Culture clash #3 – Swedish curiosities

After three years in Sweden, I can observe myself becoming more and more “Swedish”. On Friday evenings it is “Fredagsmys”, which means cozy Friday, chilling on the sofa, often combined with “Tacokväll”, the typical Friday taco meal. Swedish citizens really don´t like surprises and Friday evening is reserved for tacos or similar easy-made food. On Saturday, I often take a trip to the supermarket and get some “Lösgodis”, that is different candy you choose yourself. Another very Swedish thing. Saturday is reserved for candy.

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A Swedish friend of mine is playing a music quiz every Saturday morning and before that it is pancakes. Every Saturday the whole year! That might sound really crazy to you and I felt the same but I start to find myself doing just the same with Friday tacos and Saturday candy. Three years leave their marks…

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And then there are the special food days: We have a cinnamon bun day, a waffle day, and shrove Tuesday, where you usually eat a semla, a pastry, filled with almond paste and cream. The perfect excuse to gorge on these treats the whole day!

Another curiosity is that Swedes seem to love to squeeze their food out of tubes. In each super market you will see a department where you can buy cheese paste, bacon paste, caviar paste and mustard paste. I have no idea what this is about but I have to admit that I sometimes squeeze bacon paste on my egg as well (but really just when I am very very lazy).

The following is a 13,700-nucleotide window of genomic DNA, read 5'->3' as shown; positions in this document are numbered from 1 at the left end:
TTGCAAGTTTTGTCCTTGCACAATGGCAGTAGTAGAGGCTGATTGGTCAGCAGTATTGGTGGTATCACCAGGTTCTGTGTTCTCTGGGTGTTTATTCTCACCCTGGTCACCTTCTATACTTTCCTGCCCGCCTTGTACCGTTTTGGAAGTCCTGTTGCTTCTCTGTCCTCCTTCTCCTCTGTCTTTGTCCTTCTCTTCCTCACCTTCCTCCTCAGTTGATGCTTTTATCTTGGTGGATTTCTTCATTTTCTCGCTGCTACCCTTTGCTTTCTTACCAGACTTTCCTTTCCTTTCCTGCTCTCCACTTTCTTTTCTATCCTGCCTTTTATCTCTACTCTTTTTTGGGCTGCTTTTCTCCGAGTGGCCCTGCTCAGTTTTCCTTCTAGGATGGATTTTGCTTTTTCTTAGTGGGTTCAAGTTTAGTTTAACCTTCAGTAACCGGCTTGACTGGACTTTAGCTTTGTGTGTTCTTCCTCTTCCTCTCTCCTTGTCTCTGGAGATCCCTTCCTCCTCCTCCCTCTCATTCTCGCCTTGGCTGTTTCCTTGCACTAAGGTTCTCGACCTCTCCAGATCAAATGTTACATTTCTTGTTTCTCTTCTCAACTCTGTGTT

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The same when it comes to travel: Swedes are just not creative. They love to book package holidays, where everything is organized, out of the plane, into the bus and into the hotel. The favorite places are Mallorca, Turkey, Canary Islands and Thailand. Since a really long time. Especially Thailand seems to be a Mecca for Swedish tourists and among my friends there is nearly nobody who has not been to Thailand at least one time already.

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Especially for people coming from other countries, another recommendation: Don´t invite a Swede to a drink. You will make him feel very uncomfortable. Everybody pays for his own drink and if you invite a Swede he will feel obliged to do the same to you. A Swede always wants it to be even. I remember when I asked a Swedish friend to change a note into coins and he was five Swedish Krona short. I said it was fine but these five Krona were chasing him and he could only relax after he had given them back to me.

Nevertheless, I am sure you all will love this country with all its curiosities just as I am loving it and you will get used to all these little things that are a bit different.

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One thought on “Culture clash #3 – Swedish curiosities

  1. […] But what I was pleasantly surprised to discover was the spice rack! Being Indian, spices are a boon for me and it was nice to see quite an unexpectedly extensive selection of spice mixes, lentils and grains in every supermarket in Borlänge. Thai pastes, Japanese noodles, Chinese sauces, Mexican tortillas – there is something for everyone’s taste here. You can also read a little about what a typical Swede eats on my friend Katrin’s post here. […]

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